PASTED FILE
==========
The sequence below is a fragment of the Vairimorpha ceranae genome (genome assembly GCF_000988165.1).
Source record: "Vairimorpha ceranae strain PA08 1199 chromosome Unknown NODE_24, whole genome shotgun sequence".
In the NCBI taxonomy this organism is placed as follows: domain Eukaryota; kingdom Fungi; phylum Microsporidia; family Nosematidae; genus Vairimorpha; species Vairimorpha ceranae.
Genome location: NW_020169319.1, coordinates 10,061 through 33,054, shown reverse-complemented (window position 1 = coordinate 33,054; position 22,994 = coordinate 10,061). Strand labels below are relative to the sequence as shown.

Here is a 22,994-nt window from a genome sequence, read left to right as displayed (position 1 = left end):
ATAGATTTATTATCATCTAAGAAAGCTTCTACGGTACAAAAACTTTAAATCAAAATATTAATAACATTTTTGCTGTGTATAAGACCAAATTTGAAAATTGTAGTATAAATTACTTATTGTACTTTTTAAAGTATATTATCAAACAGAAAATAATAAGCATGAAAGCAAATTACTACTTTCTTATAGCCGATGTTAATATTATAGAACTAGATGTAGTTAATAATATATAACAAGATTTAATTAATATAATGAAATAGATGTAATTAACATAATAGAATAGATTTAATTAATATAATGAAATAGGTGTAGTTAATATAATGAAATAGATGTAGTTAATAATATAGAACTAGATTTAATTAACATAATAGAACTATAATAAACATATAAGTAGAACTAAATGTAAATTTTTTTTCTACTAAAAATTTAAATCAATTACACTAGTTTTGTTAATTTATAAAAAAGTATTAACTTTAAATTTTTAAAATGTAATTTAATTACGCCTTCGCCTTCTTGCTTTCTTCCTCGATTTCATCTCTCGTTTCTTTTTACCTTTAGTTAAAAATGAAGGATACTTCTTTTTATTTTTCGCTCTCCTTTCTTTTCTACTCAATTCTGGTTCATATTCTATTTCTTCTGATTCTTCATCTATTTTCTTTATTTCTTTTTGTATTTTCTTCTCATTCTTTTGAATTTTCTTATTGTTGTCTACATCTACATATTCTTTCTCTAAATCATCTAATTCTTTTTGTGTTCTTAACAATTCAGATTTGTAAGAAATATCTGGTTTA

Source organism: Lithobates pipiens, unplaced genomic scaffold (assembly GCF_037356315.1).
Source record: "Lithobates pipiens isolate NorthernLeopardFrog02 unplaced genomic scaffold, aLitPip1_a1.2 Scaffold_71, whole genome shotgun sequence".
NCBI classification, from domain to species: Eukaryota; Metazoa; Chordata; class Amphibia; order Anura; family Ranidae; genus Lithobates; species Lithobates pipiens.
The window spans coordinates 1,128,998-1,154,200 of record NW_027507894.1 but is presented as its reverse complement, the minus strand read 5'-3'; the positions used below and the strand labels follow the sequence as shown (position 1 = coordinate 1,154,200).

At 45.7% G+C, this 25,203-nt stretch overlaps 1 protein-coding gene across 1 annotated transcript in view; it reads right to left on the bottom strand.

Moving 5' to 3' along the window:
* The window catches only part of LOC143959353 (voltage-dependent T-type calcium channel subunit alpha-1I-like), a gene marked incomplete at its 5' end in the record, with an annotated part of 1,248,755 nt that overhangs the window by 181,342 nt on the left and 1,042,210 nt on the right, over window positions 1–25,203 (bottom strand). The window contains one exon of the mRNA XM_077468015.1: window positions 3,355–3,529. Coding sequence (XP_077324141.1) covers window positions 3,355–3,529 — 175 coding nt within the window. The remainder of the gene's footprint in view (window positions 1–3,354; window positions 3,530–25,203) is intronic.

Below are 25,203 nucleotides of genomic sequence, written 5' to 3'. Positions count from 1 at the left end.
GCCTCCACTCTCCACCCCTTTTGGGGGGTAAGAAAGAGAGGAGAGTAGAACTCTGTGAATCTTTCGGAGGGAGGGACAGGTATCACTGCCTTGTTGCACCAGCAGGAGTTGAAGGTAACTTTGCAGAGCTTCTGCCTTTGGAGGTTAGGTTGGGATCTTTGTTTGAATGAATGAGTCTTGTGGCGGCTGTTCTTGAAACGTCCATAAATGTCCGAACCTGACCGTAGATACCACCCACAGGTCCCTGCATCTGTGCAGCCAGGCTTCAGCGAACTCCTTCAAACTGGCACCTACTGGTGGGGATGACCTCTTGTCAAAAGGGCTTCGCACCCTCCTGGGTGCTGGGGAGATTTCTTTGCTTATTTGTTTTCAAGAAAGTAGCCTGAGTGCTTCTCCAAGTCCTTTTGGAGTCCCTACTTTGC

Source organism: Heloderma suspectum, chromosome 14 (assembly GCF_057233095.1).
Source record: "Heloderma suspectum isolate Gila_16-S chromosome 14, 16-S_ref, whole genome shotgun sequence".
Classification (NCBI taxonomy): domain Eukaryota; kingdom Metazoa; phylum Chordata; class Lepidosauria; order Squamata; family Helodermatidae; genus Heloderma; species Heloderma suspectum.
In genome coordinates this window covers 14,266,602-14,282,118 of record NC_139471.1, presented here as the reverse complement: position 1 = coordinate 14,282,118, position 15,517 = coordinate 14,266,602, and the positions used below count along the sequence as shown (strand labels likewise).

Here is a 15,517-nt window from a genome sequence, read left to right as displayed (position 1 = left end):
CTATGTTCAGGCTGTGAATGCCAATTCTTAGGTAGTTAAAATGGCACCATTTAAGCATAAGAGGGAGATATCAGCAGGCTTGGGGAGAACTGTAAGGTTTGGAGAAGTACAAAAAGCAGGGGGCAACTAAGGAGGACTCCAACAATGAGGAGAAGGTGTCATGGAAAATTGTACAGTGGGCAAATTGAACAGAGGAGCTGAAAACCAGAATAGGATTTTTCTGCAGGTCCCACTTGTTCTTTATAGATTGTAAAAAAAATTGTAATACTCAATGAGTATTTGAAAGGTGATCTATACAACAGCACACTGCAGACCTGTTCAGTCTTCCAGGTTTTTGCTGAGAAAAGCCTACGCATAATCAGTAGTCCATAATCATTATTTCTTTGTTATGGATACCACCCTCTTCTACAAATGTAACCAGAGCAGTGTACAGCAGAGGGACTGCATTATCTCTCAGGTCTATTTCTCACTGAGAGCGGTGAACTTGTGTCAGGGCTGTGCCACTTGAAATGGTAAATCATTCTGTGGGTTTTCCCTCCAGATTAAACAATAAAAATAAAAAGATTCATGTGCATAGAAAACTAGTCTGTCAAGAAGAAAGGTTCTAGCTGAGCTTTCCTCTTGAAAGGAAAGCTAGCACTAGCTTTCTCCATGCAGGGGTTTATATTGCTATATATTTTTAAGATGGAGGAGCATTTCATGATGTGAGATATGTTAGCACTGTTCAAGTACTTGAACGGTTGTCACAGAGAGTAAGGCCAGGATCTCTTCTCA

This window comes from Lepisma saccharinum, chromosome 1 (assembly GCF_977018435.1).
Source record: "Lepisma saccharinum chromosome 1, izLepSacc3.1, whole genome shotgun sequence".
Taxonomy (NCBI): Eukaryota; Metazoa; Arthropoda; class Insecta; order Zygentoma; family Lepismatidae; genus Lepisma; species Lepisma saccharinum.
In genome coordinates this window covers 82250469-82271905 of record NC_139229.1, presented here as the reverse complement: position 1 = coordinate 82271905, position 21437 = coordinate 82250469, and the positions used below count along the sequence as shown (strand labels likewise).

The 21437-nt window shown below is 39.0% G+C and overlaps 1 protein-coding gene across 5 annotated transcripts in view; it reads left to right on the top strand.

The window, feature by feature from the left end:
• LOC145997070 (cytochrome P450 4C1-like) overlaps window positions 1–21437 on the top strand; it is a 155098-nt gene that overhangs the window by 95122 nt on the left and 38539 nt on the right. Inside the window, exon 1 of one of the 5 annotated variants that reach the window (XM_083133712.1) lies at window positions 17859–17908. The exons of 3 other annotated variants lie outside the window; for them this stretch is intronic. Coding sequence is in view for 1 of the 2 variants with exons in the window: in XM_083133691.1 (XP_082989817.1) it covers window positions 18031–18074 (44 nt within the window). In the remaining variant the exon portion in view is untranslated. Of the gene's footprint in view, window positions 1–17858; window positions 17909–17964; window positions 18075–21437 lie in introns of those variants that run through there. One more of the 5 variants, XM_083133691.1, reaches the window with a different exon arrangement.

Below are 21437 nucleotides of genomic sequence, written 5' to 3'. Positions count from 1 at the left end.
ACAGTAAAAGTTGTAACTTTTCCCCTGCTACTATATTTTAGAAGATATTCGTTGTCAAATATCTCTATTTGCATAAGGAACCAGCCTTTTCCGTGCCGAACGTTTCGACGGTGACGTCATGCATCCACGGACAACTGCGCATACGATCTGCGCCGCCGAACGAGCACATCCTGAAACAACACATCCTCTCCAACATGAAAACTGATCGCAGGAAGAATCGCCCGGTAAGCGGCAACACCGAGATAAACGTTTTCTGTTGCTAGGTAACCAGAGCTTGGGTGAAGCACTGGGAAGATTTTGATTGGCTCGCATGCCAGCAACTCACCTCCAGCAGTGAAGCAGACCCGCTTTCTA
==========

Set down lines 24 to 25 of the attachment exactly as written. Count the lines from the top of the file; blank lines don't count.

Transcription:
Taxonomy (NCBI): Eukaryota; Metazoa; Arthropoda; class Insecta; order Zygentoma; family Lepismatidae; genus Lepisma; species Lepisma saccharinum.
In genome coordinates this window covers 82250469-82271905 of record NC_139229.1, presented here as the reverse complement: position 1 = coordinate 82271905, position 21437 = coordinate 82250469, and the positions used below count along the sequence as shown (strand labels likewise).